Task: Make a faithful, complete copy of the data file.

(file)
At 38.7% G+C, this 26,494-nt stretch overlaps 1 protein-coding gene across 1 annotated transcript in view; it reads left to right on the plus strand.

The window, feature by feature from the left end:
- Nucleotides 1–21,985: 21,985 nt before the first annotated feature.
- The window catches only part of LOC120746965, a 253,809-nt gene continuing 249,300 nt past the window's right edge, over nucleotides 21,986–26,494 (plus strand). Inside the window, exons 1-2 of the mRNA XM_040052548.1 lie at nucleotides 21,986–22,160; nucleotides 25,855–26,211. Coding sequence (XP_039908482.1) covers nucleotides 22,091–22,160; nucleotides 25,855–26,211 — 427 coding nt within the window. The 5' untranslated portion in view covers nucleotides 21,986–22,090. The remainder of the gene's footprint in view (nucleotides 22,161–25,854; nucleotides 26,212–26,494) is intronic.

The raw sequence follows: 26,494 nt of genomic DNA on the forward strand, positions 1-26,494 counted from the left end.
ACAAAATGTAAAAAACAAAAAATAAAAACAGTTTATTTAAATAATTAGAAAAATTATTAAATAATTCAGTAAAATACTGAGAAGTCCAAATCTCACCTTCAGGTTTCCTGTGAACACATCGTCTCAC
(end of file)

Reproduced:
At 38.7% G+C, this 26,494-nt stretch overlaps 1 protein-coding gene across 1 annotated transcript in view; it reads left to right on the plus strand.

The window, feature by feature from the left end:
- Nucleotides 1–21,985: 21,985 nt before the first annotated feature.
- The window catches only part of LOC120746965, a 253,809-nt gene continuing 249,300 nt past the window's right edge, over nucleotides 21,986–26,494 (plus strand). Inside the window, exons 1-2 of the mRNA XM_040052548.1 lie at nucleotides 21,986–22,160; nucleotides 25,855–26,211. Coding sequence (XP_039908482.1) covers nucleotides 22,091–22,160; nucleotides 25,855–26,211 — 427 coding nt within the window. The 5' untranslated portion in view covers nucleotides 21,986–22,090. The remainder of the gene's footprint in view (nucleotides 22,161–25,854; nucleotides 26,212–26,494) is intronic.

The raw sequence follows: 26,494 nt of genomic DNA on the forward strand, positions 1-26,494 counted from the left end.
ACAAAATGTAAAAAACAAAAAATAAAAACAGTTTATTTAAATAATTAGAAAAATTATTAAATAATTCAGTAAAATACTGAGAAGTCCAAATCTCACCTTCAGGTTTCCTGTGAACACATCGTCTCAC